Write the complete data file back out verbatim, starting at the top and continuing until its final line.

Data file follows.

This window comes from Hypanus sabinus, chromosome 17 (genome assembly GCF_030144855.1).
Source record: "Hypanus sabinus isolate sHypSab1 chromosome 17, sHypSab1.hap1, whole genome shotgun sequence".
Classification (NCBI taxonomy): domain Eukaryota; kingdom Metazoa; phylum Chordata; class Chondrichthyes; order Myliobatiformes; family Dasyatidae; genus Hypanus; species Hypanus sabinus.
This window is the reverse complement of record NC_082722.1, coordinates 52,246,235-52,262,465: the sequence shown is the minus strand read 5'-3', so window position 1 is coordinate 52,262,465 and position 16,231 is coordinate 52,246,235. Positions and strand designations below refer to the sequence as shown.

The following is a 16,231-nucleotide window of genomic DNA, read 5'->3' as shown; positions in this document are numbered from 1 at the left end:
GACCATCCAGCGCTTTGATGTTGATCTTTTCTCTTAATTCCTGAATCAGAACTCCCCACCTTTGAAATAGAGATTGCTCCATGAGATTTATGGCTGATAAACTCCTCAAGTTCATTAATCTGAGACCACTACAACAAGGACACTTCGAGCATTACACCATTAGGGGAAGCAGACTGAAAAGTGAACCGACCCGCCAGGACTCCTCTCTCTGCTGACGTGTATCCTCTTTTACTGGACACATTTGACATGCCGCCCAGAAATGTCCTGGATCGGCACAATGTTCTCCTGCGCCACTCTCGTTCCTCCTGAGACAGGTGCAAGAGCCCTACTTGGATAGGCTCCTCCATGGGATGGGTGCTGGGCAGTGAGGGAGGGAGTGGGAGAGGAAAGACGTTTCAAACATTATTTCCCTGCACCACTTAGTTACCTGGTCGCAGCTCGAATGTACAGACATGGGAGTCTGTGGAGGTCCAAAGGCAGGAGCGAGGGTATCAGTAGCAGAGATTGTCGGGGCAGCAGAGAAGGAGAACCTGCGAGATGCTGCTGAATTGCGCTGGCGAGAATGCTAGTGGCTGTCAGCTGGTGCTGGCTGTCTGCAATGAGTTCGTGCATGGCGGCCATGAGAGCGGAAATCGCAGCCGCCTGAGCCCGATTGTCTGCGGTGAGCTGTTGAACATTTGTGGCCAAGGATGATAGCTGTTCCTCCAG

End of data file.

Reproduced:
This window comes from Hypanus sabinus, chromosome 17 (genome assembly GCF_030144855.1).
Source record: "Hypanus sabinus isolate sHypSab1 chromosome 17, sHypSab1.hap1, whole genome shotgun sequence".
Classification (NCBI taxonomy): domain Eukaryota; kingdom Metazoa; phylum Chordata; class Chondrichthyes; order Myliobatiformes; family Dasyatidae; genus Hypanus; species Hypanus sabinus.
This window is the reverse complement of record NC_082722.1, coordinates 52,246,235-52,262,465: the sequence shown is the minus strand read 5'-3', so window position 1 is coordinate 52,262,465 and position 16,231 is coordinate 52,246,235. Positions and strand designations below refer to the sequence as shown.

The following is a 16,231-nucleotide window of genomic DNA, read 5'->3' as shown; positions in this document are numbered from 1 at the left end:
GACCATCCAGCGCTTTGATGTTGATCTTTTCTCTTAATTCCTGAATCAGAACTCCCCACCTTTGAAATAGAGATTGCTCCATGAGATTTATGGCTGATAAACTCCTCAAGTTCATTAATCTGAGACCACTACAACAAGGACACTTCGAGCATTACACCATTAGGGGAAGCAGACTGAAAAGTGAACCGACCCGCCAGGACTCCTCTCTCTGCTGACGTGTATCCTCTTTTACTGGACACATTTGACATGCCGCCCAGAAATGTCCTGGATCGGCACAATGTTCTCCTGCGCCACTCTCGTTCCTCCTGAGACAGGTGCAAGAGCCCTACTTGGATAGGCTCCTCCATGGGATGGGTGCTGGGCAGTGAGGGAGGGAGTGGGAGAGGAAAGACGTTTCAAACATTATTTCCCTGCACCACTTAGTTACCTGGTCGCAGCTCGAATGTACAGACATGGGAGTCTGTGGAGGTCCAAAGGCAGGAGCGAGGGTATCAGTAGCAGAGATTGTCGGGGCAGCAGAGAAGGAGAACCTGCGAGATGCTGCTGAATTGCGCTGGCGAGAATGCTAGTGGCTGTCAGCTGGTGCTGGCTGTCTGCAATGAGTTCGTGCATGGCGGCCATGAGAGCGGAAATCGCAGCCGCCTGAGCCCGATTGTCTGCGGTGAGCTGTTGAACATTTGTGGCCAAGGATGATAGCTGTTCCTCCAG